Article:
Scamming shoppers online: Check Point study reveals cybercriminals are using luxury brands for fraud
- Courier services are targeted by cybercriminals during this Scamming shoppers period
- October 2023 saw a 13 per cent increase in the number of malicious files related to orders and delivery/shipment compared to October 2022
- Check Point Research sees abuse of luxury brands: a wake-up call for shoppers to remain vigilant online
In the run-up to Black Friday, Check Point Research has discovered a disturbing email pattern used by hackers. This deceptive tactic involves mimicking websites and emails from well-known brands such as Louis Vuitton, Rolex and Ray-Ban as bait to entice consumers to click on malicious links.
Amid the excitement of finding the perfect deals, there is a danger that shoppers should be aware of: cybercrime targeting unsuspecting victims. Check Point Research sees that this year, luxury brands and courier services in particular are being used to trap consumers.
Cybercriminals create enticing emails promising hefty discounts on coveted luxury products, cleverly manipulating the email addresses to mimic the authenticity of the brands. Despite the appearance of legitimacy, closer inspection reveals that the e-mail addresses are unrelated to the real companies.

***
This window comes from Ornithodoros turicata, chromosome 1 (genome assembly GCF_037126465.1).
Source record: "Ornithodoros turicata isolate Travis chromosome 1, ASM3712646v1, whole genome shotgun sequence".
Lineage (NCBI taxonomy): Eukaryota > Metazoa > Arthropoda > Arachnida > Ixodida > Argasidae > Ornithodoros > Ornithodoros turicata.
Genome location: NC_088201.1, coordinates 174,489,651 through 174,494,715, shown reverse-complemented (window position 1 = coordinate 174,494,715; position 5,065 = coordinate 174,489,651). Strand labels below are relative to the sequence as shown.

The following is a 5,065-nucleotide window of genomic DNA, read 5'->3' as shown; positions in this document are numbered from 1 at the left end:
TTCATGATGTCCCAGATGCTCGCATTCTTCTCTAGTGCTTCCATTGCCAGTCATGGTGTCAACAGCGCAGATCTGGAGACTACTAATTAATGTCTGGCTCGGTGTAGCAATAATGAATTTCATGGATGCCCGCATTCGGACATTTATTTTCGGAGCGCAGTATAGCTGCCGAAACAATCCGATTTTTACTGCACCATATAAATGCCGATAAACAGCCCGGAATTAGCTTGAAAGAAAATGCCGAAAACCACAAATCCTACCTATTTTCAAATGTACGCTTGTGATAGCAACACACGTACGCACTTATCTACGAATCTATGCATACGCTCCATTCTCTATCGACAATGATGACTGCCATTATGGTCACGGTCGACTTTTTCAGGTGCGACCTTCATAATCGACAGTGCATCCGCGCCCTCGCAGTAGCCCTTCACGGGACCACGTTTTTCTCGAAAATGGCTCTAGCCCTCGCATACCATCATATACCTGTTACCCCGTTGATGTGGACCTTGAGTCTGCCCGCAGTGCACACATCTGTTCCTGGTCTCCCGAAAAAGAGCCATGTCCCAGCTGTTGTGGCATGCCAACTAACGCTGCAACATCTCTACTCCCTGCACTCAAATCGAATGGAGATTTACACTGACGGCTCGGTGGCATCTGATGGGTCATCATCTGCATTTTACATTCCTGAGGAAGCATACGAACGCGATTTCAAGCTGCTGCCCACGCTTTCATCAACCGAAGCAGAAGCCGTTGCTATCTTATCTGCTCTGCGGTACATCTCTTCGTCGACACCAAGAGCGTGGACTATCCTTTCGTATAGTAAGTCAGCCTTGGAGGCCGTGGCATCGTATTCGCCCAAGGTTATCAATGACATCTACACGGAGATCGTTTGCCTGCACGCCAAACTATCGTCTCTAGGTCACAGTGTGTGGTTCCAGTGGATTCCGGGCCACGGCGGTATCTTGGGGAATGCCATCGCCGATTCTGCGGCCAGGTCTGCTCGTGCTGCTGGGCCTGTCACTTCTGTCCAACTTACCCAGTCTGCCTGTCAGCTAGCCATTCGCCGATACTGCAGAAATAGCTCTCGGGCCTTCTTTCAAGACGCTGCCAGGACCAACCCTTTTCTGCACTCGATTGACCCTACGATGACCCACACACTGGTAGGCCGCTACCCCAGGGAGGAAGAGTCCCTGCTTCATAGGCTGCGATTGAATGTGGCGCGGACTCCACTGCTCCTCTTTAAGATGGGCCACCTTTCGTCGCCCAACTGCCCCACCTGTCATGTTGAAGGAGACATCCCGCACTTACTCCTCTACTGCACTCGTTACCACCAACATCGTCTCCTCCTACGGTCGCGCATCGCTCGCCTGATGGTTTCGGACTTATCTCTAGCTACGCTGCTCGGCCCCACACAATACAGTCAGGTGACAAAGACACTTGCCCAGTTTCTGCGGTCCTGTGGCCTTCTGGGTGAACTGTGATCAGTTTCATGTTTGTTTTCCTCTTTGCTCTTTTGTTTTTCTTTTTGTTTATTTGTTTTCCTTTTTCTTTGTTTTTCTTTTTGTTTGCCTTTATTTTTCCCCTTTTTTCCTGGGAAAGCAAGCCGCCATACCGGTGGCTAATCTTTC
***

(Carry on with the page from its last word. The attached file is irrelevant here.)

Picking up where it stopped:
When someone clicks on a link in such an e-mail, the unsuspecting victim is directed to a website carefully designed to mimic the official site of the targeted brand. These fraudulent sites then "sell" luxury products at incredibly low prices to trap potential buyers. However, the real danger lies in the evil intentions behind these sites. At checkout, you are asked to enter data, which can then be easily stolen by cybercriminals.Courier services are not spared either
Last year, mainly courier service names were used for malicious campaigns. In the third quarter of 2022, DHL even ranked first in the list of most frequently imitated brands by cybercriminals, and this trend continues this year as well. In October this year, Check Point researchers already saw a whopping 13 per cent increase in the number of malicious files related to orders and delivery/shipping compared to October 2022.
"Around Black Friday, consumers are more at risk of online scams than usual. Cybercriminals are more likely to succeed around shopping days. Cybercriminals gratefully exploit the sense of urgency felt by consumers at such times. They also often play on the online shopper's emotions. Moreover, the use of generative AI and brand phishing makes it increasingly difficult to distinguish fake from real," responds Zahier Madhar, security engineer expert at Check Point Technologies. "As consumers, therefore, stay truthful. Check whether the webshop has a seal of approval and always shop at authentic retailers. If you come across a webshop Scamming shoppers you do not know, type the domain name into a search engine and check the reviews. Should you still decide to purchase with some suspicion, pay afterwards or a method where you can always ask for a refund."